This will not connect to the database but you have access to some dbt actions. When you are prompted to choose a schema, please enter wizard so we know you are an external contributor. Should you make an error during this process (not entering wizard being the only one you can make), simply quit the CLI and start over.

To pull the dbt project dependencies run:

dbt deps

Then, run the following command:

dbt compile

dbt compile will compile the JINJA and SQL templated SQL into plain SQL which can be executed in the Dune UI. Your spellbook directory now has a folder named target containing plain SQL versions of all models in Dune. If you have made changes to the repo before completing all these actions, you can now be certain that at least the compile process works correctly, if there is big errors the compile process will not complete. If you haven't made changes to the directory beforehand, you can now start adding, editing or deleting files within the repository. Afterwards simply run dbt compile again once you are finished with your work in the directory and test the plain language sql queries on dune.com.

Coming back

If you have done this installation on your machine once, to get back into dbt, simply navigate to the spellbook repo, run pipenv shell, and you can run dbt compile again.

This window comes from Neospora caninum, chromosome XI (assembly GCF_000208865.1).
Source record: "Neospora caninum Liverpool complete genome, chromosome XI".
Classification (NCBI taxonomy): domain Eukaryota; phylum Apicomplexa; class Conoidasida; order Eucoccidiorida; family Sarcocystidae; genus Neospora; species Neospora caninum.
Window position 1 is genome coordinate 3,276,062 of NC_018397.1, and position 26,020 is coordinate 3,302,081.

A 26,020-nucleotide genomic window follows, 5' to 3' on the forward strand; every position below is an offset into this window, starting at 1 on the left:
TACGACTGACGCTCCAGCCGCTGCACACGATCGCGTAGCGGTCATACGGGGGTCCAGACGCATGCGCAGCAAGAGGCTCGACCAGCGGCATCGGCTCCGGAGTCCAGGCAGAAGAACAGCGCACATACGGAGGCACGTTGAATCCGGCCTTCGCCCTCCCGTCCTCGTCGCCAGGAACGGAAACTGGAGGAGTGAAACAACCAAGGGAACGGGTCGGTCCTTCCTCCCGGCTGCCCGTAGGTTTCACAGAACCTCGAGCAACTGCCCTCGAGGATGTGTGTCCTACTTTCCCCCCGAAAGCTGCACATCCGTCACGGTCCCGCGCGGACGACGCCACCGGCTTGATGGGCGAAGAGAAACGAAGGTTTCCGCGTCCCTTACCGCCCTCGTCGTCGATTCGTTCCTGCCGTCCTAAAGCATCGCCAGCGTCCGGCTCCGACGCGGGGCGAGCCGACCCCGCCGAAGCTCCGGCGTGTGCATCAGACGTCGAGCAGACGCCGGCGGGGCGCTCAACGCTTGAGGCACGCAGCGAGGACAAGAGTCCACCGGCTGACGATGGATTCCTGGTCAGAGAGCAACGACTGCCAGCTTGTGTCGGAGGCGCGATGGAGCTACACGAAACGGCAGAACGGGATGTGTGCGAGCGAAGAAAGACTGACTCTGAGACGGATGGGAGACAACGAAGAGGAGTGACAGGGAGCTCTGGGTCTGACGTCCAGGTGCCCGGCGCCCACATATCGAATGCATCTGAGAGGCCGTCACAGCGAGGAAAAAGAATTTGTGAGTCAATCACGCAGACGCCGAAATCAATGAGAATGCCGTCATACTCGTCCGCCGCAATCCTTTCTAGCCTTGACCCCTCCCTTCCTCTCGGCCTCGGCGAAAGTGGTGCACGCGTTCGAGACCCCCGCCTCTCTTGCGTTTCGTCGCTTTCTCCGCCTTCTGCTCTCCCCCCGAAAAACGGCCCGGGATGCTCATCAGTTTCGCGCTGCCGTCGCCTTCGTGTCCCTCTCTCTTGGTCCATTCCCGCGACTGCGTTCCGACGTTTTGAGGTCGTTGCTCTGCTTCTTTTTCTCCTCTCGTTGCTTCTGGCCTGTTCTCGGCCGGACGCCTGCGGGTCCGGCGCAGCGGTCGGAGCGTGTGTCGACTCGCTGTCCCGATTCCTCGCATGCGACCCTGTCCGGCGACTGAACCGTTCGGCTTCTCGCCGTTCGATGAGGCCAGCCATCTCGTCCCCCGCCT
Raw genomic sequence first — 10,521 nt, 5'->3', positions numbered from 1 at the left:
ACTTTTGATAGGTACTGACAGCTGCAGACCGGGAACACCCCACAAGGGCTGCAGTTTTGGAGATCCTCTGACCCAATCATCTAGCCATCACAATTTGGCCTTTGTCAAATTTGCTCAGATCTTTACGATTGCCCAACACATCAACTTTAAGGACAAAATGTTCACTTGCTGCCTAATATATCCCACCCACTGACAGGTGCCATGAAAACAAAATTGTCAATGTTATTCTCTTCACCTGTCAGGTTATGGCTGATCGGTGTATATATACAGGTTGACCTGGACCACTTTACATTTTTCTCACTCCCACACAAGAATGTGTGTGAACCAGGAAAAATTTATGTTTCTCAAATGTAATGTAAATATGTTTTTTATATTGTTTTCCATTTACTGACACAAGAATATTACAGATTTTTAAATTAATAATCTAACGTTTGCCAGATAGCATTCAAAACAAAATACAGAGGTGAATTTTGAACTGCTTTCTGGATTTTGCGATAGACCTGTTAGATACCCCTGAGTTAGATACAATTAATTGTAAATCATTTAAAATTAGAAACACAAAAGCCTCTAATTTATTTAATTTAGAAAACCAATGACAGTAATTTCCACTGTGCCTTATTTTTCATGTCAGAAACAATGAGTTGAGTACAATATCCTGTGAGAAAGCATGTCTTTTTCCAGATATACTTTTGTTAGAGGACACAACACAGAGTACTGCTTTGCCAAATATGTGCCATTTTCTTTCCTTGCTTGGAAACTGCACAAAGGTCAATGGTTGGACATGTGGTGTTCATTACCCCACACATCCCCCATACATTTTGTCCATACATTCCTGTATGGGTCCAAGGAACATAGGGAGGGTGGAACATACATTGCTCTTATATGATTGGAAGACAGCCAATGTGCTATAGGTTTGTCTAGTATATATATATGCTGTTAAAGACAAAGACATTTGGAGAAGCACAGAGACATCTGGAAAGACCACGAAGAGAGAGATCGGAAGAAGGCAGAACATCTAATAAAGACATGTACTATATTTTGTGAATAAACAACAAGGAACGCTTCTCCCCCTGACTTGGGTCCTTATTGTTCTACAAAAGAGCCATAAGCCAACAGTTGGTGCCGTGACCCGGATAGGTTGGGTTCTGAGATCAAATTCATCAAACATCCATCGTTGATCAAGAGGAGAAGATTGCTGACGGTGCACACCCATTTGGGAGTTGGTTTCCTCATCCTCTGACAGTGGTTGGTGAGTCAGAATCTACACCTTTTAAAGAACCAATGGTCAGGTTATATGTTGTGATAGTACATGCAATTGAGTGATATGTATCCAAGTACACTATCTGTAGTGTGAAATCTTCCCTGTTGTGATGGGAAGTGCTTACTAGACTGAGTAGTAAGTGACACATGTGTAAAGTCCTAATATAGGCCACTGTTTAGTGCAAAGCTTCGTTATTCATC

What did I just do?

You now have the ability to compile your dbt model statements and test statements into plain SQL. This allows you to test those queries on the usual dune.com environment and should therefore lead to a better experience while developing spells. Running the queries will immediately give you feedback on typos, logical errors or mismatches. This in turn will help us deploy these spells faster and avoid any potential mistakes.

We are thinking about better solutions to make more dbt actions available directly but we also have to consider security.

How to use dbt to create spells

There's a couple new concepts to consider when making spells in dbt. The most common ones wizards will encounter are refs, sources, freshness, and tests.

In the body of each query, tables are referred to either as refs, ex {{ ref('1inch_ethereum') }} or sources, ex {{ source('ethereum', 'traces') }}. Refs refer to other dbt models and they should refer to the file name like 1inch_ethereum.sql, even if the model itself is aliased. Sources refer to "raw" data or tables/views not generated by dbt. Using refs and sources allows us to automatically build dependency trees.

Sources and models are defined in schema.yml files where tests and other attributes are defined.